Lessons and questions
The response to the GMO crisis was greatly facilitated by the early setting up of an impressive regional management and logistics centre in the WFP regional office in Johannesburg. It included a web-based information system (ReLogS - 'Regional Logistics - Southern Africa') that was updated daily with pipeline information, country specific situation reports, port operation and other relevant logistics and programme information. Much appreciated by all stakeholders, this brought a welcome degree of cohesion into a complicated operation.
One clear lesson was the need to develop a more reliable and comprehensive way of assessing the 'food gap'. Currently, the UN Food and Agriculture Organisation (FAO) and WFP do joint Crop and Food Supply Assessment Missions (CFSAM). CFSAMs were undertaken in all countries in May/June 2002. They are based on four sets of data: (a) projected national production of key crops; (b) what percentage of these will be consumed or exported; (c) commercial imports; and (d) levels of government food aid from existing stock (for example, grain held in reserve by the Grain Marketing Boards). The resulting deficit becomes a guideline for quantities of food aid required from external sources or purchased regionally. All national figures on production, consumption, importation and government aid rely upon accurate forecasts by government ministries. This has two basic weaknesses: first, the capacity of some Ministries of Agriculture has declined in recent years; and second, there can be important differences between national macro figures and provincial/local differences that often are not reflected in the balance sheets of the CFSAM.
Apart from deficiencies in government data, there were also some shortcomings in the way internationally supported early warning systems produced forecasts in 2002. In Malawi, for instance, there was a wrong assumption that the household consumption of locally produced roots and tubers would compensate for cereal deficits. This did not happen on the scale predicted, so the overall balance sheet forecasts were underestimated. Interestingly, it can also work the other way: in Lesotho in July 2003, there were reports of beneficiaries not turning up to food aid distributions since in some areas their harvest had been better than predicted.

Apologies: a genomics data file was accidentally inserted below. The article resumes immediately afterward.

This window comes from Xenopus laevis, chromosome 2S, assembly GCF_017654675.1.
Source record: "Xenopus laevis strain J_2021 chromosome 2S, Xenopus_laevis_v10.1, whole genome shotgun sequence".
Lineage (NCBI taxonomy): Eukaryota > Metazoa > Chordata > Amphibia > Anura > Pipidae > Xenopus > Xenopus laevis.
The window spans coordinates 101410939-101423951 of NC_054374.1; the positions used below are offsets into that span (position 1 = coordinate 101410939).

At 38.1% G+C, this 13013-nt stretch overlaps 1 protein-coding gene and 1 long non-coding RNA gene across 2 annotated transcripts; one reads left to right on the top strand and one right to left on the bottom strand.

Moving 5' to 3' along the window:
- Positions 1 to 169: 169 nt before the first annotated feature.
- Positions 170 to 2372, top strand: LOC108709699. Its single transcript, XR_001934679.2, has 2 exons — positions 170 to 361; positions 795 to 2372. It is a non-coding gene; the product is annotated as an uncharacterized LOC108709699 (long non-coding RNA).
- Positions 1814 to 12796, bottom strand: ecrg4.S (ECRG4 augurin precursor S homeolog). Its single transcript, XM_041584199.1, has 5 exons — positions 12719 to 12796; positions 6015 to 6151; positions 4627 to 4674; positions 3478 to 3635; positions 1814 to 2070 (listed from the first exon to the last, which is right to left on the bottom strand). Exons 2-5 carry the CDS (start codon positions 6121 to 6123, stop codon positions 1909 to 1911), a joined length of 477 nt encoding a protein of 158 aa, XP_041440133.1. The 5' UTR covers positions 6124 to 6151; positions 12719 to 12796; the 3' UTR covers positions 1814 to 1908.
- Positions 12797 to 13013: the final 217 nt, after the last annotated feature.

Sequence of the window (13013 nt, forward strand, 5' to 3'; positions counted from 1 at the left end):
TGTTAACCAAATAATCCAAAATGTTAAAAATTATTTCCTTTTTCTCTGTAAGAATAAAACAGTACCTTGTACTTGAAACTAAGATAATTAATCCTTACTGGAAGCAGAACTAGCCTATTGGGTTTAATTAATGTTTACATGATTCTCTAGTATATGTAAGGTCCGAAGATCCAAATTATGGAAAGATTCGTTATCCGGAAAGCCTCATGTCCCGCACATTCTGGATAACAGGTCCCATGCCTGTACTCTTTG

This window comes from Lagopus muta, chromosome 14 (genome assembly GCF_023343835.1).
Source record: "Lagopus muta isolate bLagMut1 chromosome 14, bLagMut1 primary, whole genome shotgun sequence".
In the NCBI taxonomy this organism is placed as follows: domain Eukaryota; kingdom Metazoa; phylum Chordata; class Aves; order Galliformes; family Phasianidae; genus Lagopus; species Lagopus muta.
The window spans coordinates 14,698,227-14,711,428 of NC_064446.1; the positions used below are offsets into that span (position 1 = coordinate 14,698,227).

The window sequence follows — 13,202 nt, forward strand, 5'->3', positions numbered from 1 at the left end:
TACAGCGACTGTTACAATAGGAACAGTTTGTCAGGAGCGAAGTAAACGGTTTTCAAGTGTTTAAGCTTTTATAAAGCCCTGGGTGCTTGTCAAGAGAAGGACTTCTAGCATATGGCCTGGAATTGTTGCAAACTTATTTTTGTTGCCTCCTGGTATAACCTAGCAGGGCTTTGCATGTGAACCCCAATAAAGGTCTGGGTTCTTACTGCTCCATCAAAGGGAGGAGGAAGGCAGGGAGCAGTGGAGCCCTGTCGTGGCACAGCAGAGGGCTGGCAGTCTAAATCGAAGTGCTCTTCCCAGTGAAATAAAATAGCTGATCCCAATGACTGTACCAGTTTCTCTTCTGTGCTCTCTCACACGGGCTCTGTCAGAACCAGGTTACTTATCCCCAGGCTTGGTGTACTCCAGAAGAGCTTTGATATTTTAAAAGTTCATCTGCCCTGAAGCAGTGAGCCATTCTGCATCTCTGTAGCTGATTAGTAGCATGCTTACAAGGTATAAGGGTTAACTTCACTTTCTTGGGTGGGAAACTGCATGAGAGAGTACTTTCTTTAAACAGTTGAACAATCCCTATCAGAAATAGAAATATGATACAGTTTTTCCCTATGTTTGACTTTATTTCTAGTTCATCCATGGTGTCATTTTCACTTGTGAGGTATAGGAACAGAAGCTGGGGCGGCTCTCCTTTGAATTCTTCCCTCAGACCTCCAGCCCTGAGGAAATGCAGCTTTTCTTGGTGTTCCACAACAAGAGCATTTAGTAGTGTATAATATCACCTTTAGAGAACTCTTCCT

The dominance of the food aid operation and the projected needs foreseen by the unique Vulnerability Assessment Committees (VACs)(3) set up in each country may have overshadowed more fundamental questions. In Zimbabwe logisticians faced problems of inflation, fuel shortages and restrictions on hard currency that worked against the smooth running of an operation of this scale. Some governments, notably Zimbabwe, were only too happy to accept the mantle of 'drought emergency' to divert attention from serious governance, economic and policy failures. In Malawi donors were subdued by the extraordinary sale of most of the Strategic Grain Reserve in late 2001 - a combination of ill-conceived IMF advice and domestic corruption. And still today little is known of the extent of informal cross-border trade that would have cast a different light on the grain import/export balance sheets that determined exactly what the food 'gap' was.
Southern Africa faces a protracted chronic and structural - i.e. developmental - challenge. Declining development indices combined with the HIV/AIDS 'permanent emergency' mean that short-term food aid has a limited impact. The GMO crisis and the unusually large regional purchases it prompted have highlighted the need for:
- the larger international agencies to develop new set of analytical skills to better understand both the economic variables that determine grain supply and demand, particularly in the informal market, and the decisions that farmers make over whether to sell or retain their produce
- understanding the effects of illegal cross border trade in state-dominated markets such as Zimbabwe
- greater inter-agency knowledge sharing on the potential adverse effect that aid demands have on grain prices and the commercial transport sector